Viola cuneata

Viola cuneata S. Wats.

Description. Illustrations: 4 photographs of Viola cuneata and 2 drawings.

One of a pair of very similarly flowered violet species growing in northwestern California and southwestern Oregon, Viola cuneata is narrowly localized in the Klamath-Siskiyou Range. Round, white-faced flowers have distinctive markings: a yellow central patch, relatively large, dark black-purple eyespots on the side petals and violet backs. It may be distinguished from its closest relatives, whitish flowered V. ocellata and mauve-flowered V. flettii from Washington State by its wedge-shaped (cuneate) base of the leaves. Though it is an uncommon violet species, colonies can be found in rocky serpentine or sandy loam soils in open coniferous and oak woodlands. All plants are dormant in the hot, dry summer months, reappearing after winter rains and snow to flower in March to June.

Viola cuneata, pink form. On peridotite soil (Siskiyou NF, Josephine Co, OR. May 2002)


Plants are glabrous throughout, 6-25 cm high.   The crown of the creeping, erect to spreading rhizome is several centimeters underground, with reddish brown roots. In the year of germination, cotyledons only will appear, in the second year basal leaves only, then in future years mature plants produce one to several erect stems. The color of stems, petioles and peduncles can be green, pink or purple.

Viola cuneata
Viola cuneata

Both basal and cauline leaves are smooth, thicker texture than V. ocellata and all standing vertically. The conspicuously translucent leaf veins may be green, pink or purple. All leaf bases taper into the petiole (cuneate) with the green margin of the lamina continuing down the edges (decurrent), leaf margins crenate.   As usual, the basal leaves are larger than the stem-leaves, on longer petioles; basal leaves are round-ovate to wide ovate or deltoid, barely acute at the apex, or truncate. Cauline leaves are deltoid to rhomboid in shape, acute at their apex. The stipules on basal leaves are ovate, scarious, 4.5 long; cauline stipules green plus some purple, 2.2 mm long, both with glandular-tipped fimbriae on the margin and not adnate to the petiole. Bracteoles on the peduncle are close to the flower at the top, green to purple, 2.0-2.5 mm long.


Viola cuneata (Josephine Co, OR. June 2002)

Flowers, produced from the axils of, and above, the upper stem leaves are 1.6-2.1 x 1.7- 2.3 cm wide. Flower petals are white on their inside but can age to pale mauve, the three lower petals with yellow at the base and all veined with purple or pink-purple guidelines. All petals are darkly purple, red-violet or even pink on the back that can show through the petals. The inside surface of the upper two petals may be purplish at the base; lateral petals have very short, clavate, colorless hairs at the throat. The lowest petal end is truncate to slightly emarginate, but looks pointed when it is folded down the middle. The petal spur is pale green to yellow-green, 1.0 mm long x 2.5 mm wide. The stigmatic head is indented, and with hairs on back and sides of head.   Rarely there is an all-white flowered plant, or one with pink marking instead of dark purple. The calyx is 4.5 mm long; sepals tapered, green with purple, purple midline, tip blunt with an obvious terminal gland; appendages rounded, thick.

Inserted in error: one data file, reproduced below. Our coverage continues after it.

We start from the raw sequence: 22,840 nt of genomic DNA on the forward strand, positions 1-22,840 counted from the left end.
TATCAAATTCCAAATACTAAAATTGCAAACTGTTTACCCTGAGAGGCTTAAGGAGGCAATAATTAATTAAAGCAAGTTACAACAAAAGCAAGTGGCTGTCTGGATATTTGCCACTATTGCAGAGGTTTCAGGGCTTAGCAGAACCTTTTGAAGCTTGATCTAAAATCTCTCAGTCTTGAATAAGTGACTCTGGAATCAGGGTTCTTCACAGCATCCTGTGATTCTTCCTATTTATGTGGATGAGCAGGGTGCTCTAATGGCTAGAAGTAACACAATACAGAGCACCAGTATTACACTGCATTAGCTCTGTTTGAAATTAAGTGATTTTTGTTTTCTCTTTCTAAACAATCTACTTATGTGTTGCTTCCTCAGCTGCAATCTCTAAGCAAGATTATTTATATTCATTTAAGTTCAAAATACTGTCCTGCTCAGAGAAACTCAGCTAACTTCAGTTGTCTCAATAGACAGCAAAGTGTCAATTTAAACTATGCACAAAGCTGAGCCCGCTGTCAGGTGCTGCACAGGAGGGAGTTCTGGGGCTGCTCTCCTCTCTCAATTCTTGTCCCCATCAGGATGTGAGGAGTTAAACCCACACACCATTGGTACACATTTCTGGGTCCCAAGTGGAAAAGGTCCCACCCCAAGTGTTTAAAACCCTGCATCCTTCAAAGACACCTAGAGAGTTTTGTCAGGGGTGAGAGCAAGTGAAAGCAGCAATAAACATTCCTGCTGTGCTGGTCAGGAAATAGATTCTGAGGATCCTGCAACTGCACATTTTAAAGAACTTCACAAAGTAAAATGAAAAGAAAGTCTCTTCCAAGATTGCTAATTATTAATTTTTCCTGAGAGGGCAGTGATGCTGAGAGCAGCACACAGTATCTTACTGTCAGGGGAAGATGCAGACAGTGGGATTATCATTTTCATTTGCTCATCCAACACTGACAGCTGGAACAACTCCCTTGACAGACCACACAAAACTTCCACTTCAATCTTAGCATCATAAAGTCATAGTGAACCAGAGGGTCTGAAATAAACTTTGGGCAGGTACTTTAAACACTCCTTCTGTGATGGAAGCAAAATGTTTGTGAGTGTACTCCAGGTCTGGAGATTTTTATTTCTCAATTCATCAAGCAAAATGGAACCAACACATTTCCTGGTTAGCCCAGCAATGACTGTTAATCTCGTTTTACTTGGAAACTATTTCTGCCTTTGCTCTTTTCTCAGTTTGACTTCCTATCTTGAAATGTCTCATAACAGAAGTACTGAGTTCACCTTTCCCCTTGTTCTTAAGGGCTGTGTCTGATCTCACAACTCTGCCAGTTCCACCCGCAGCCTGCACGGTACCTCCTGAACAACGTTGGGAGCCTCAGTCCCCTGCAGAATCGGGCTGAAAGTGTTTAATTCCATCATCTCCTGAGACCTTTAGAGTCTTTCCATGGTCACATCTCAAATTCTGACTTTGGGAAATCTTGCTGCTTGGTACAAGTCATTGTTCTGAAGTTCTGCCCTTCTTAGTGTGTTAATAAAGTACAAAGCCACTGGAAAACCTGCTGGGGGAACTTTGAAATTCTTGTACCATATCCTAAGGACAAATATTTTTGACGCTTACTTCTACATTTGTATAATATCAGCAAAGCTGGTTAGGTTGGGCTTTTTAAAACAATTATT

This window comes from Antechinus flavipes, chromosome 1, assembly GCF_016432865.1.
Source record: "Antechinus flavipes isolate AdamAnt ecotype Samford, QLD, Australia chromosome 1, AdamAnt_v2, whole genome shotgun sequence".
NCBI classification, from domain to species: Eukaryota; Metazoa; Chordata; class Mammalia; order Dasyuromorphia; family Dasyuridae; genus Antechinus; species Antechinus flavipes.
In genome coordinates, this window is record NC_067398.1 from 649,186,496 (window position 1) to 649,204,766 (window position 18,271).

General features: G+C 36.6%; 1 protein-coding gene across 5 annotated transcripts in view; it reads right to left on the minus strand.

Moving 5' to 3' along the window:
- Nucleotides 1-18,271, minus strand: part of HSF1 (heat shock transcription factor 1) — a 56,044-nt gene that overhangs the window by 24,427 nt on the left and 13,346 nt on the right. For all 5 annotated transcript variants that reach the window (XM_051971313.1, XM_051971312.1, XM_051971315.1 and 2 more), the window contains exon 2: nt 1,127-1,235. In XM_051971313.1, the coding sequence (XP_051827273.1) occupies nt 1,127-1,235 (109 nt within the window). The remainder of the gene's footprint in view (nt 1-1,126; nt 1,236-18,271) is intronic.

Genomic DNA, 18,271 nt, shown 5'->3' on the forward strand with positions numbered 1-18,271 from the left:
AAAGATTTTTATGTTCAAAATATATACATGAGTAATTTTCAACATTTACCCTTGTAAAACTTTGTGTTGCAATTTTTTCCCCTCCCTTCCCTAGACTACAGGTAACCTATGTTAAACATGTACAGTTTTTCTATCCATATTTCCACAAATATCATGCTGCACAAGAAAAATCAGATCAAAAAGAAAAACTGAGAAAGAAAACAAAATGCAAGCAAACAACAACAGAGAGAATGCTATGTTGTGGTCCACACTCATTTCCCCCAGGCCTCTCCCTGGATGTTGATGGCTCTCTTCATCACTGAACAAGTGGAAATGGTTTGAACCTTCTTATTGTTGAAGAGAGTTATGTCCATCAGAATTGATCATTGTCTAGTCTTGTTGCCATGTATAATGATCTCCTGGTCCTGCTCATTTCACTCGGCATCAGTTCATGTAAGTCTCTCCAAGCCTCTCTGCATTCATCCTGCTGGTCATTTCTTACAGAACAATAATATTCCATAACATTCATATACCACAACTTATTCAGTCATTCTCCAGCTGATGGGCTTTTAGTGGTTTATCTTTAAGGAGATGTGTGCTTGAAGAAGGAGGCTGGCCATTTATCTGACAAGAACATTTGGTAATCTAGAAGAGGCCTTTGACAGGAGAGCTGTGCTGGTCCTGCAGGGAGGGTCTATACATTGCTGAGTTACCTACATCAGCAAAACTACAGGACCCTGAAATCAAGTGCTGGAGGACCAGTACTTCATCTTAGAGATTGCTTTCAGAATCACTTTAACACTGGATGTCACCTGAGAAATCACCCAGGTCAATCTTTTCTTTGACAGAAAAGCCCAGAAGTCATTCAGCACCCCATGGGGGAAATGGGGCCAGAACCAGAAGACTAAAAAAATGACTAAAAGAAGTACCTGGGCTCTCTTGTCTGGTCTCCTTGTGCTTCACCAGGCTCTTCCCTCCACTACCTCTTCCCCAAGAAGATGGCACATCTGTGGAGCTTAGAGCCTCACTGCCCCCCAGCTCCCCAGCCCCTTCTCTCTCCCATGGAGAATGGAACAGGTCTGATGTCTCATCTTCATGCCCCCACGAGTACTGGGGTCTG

Viola cuneata, pink form (Josephine Co, OR. June 2002)

Seed pods are axillary, round, trigonous, 5–8.5 mm, with short flaring to recurved sepals, both capsule and sepals green to purple. Seeds dark brown to black, 2.3-2.7 x 1.5 mm.



Viola cuneata style
Viola cuneata style

V. cuneata grows in serpentine soil and in well-drained clay to sandy loams, in full sun to part shade, often near V. adunca, V. hallii and V. lobata. Few plant species adapt to life in the harsh soils derived from serpentinite rocks, rich in heavy metals (magnesium, iron, chromium and nickel). Calcium is also so tightly bonded that it is unavailable. These red-rock areas of apparent semi-desert are scattered throughout the ancient Klamath Mountains and are easily visible because the rock weathers to an impoverished orange soil. They are sparsely populated with distinctively poor vegetation, greyish dwarf trees, sparse yellow bunch grasses and vivid wildflowers. Winter precipitation is high, partly as snow. Little springs and seeps provide good water supply to the fine clay soil during spring. The serpentine area trees are slow-growing: Arbutus menziesii (madrone), Arctostaphylos viscida (manzanita), Pinus jeffreyi (Jeffrey pine) and Libocedrus decurrens (dwarfed incense cedars) and Quercus garryana (oak).  Non-serpentine habitats of V. cuneata are slightly acid to neutral sandy or clay loam with Arctostaphylos patula, Pinus ponderosa (yellow pine), Pseudotsuga menziesii (Douglas fir), Quercus kelloggii.


Range: Northwestern California: Del Norte, Humboldt, Mendocino, Shasta, Siskiyou & Trinity Counties. Southwestern Oregon: Josephine Co.

Elevation: 600–2200 m, a higher altitude range than V. ocellata.


Nomenclature and Taxonomy:

V. cuneata S. Watson

Proc. Am. Acad. 14: 290, 1879.

Section Chamaemelanium Becker, subsection Canadenses (Marcussen, 2011).

V. cuneata is a diploid species, 2n=2x=12, where x is the base chromosome number.

First collected by Volney Rattan in June, 1878, south of the Trinity River, Humboldt Co. California, and described by Watson. It is closely related to V. ocellata and to V. flettii, and may be considered the connecting link between them.

Molecular data have put the narrowly distributed western US endemics together in one small group at the base of the evolutionary tree of subsection Canadenses, suggesting a western coastal or near-coastal ancestor (Ballard, 1999).